When you run a business, is all money good in your books? This probably sounds like a pretty strange question, because the purpose in business is to make money right? But where each business draws the line in the sand is their choice. Recently I’ve heard of businesses declining working with same sex couples, other businesses refuse work on Valentine’s Day, some will not take on events during the Christmas/New Year period as so many growers shut over the holidays so stock is hard to come by. Each to his own I say.
When I was growing up, the old adage of never discussing religion, politics and money at a dinner party, seemed to be pretty sensible. In many ways, this decorum should also apply in business, after all, if a client wants us to decorate a chuppah, an Orthodox Church, or an arbour in a garden, what bearing should our personal views have?
Like every other business in the world, all sorts of briefs are going to land on your table. Truthfully, the amount of times I’ve been handed a bunch of blue dyed orchids, and thought….what on earth am I going to create with these 😂 is more than I care to count. My personal view is that I am a designer, I am given a brief, and I execute that brief. Flowers choices aside, there are some scenarios or situations with the (ahem) ‘group’ dynamic that could perhaps influence a decision in taking on work. Like any relationship, communication with your vendors is so incredibly important. Both parties must feel they are able to work well together, that they are on the same page and that there is a mutual respect. Here are a few tips to getting the most out of your meeting.
- If you have a budget- BE HONEST!
We all have a budget to work with in life, it’s a reality of the daily grind. If you have a non-negotiable budget the best conversation to have with your suppliers is one that lays this on the table, so they best understand what scope they have to work with. Let’s be real- your can’t have champagne on a beer budget.
- Have your decision makers present
To have a productive meeting with your vendors it is imperative you have the decision makers present. Meeting your suppliers, getting that initial impression, building a rapport, and having a discussion that includes the vital players is the only way everyone can be on the same page. By the same token, having people there who are not vital to the process can be very distracting. The conversation can travel to too many places, and too many opinions can leave everyone confused. Heard the saying ‘Too many chefs spoil the broth’? This is certainly the case when conceptualising with, or briefing your suppliers. Whilst it is a very exciting time for many members of the family, there may be other times throughout the planning process that you can utilise the many hands that make light work.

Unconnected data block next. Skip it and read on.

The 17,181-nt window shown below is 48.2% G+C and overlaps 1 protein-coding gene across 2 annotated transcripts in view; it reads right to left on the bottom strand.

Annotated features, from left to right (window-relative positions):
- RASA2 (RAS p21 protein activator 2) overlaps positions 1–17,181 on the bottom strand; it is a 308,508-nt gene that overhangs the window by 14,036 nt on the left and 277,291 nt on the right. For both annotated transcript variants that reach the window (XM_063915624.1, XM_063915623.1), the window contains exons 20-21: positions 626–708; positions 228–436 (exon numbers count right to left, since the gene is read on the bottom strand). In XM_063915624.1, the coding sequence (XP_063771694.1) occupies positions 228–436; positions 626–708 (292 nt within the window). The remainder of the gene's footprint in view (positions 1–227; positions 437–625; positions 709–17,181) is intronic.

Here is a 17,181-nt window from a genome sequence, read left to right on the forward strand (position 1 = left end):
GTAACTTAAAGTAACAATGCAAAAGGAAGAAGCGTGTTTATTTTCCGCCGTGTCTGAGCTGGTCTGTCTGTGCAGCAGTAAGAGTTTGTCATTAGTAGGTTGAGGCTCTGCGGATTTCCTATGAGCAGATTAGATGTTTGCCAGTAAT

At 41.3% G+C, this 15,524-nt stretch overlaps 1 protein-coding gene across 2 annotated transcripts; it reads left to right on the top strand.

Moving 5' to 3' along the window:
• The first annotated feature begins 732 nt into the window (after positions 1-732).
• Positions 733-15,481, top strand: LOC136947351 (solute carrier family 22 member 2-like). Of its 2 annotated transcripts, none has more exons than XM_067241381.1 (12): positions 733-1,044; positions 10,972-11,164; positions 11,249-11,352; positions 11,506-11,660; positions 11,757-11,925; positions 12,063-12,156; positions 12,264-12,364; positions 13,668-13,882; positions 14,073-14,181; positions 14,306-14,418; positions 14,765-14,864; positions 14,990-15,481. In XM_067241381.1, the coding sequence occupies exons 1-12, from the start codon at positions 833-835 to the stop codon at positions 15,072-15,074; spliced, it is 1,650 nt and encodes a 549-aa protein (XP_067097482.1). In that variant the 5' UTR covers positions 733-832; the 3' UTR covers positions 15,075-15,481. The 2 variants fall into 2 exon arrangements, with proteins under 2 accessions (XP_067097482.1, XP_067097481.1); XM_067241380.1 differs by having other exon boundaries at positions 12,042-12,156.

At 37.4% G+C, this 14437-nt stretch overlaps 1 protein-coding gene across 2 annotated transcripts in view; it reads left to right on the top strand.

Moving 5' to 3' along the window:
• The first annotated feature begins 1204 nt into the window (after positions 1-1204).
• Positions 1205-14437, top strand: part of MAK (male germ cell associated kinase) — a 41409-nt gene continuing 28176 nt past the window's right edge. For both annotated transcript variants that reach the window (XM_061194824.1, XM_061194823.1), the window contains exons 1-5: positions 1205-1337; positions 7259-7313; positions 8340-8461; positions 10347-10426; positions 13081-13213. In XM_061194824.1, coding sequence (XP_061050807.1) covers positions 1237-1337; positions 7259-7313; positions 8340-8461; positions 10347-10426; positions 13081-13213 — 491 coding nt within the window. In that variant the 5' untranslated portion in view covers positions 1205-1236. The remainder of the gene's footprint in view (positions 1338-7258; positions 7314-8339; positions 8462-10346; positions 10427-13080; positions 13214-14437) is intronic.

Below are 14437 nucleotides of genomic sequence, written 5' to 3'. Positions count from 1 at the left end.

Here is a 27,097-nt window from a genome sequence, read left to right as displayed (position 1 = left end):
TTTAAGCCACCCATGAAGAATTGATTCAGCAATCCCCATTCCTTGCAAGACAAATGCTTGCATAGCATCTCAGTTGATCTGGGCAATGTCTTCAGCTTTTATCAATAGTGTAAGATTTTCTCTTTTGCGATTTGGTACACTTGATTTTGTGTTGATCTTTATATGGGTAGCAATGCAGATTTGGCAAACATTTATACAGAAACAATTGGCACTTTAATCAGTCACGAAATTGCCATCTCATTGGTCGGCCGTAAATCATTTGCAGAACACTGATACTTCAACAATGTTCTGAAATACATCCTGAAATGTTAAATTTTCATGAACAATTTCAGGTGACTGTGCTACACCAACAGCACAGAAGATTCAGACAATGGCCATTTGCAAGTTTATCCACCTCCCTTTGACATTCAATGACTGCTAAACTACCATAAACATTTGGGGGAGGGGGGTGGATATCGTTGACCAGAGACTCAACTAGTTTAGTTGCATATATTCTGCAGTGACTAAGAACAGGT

- Schedule your meetings as and when you are ready to make decisions
There is a lot to organise in a wedding, but there is also a natural progression to ticking off the tasks. Have you decided on the date? Have you booked the venue? These are the very first things you need to decide upon before thinking about anything else.
Once you date has been decided, your flower choices are determined according to season. Does that mean you are now ready to meet with a florist? No. A wedding florist will generally provide a colour consultation free of charge, but the cost of sitting down with each client can be costly to a business if the meetings multiply or if meetings do not result in decision making.
If you want to get an idea of prices before you are ready to make design/concept decisions, Florist with Flowers has a Price Guide online that you can check out here.
Have your bridal gown, as well as any bridesmaids gowns purchased/ordered so that your florist knows what colour palette he/she will be working with. If you could also have suit/tie/accessories worked out, it helps your consultant get the whole picture.
- When things change- keep your vendors in the loop
Life rarely goes according to plan, things do change and everyone understands that. Just bear in mind that your vendors decline other work based on your booking, and the work involved in your brief. When reductions are required, give your vendors plenty of notice. Major reductions are usually not accepted closer to the wedding day as there is little chance the vendor will be able to recoupe the income will additional work. Booking deposits are generally non refundable.
Getting married or planning a large event is an exciting time. To have the best experience it is important to choose quality suppliers, be prepared to make compromises when your budget does not match your vision, and to communicate with all parties to make sure you don’t assume something is understood, but has been left unspoken.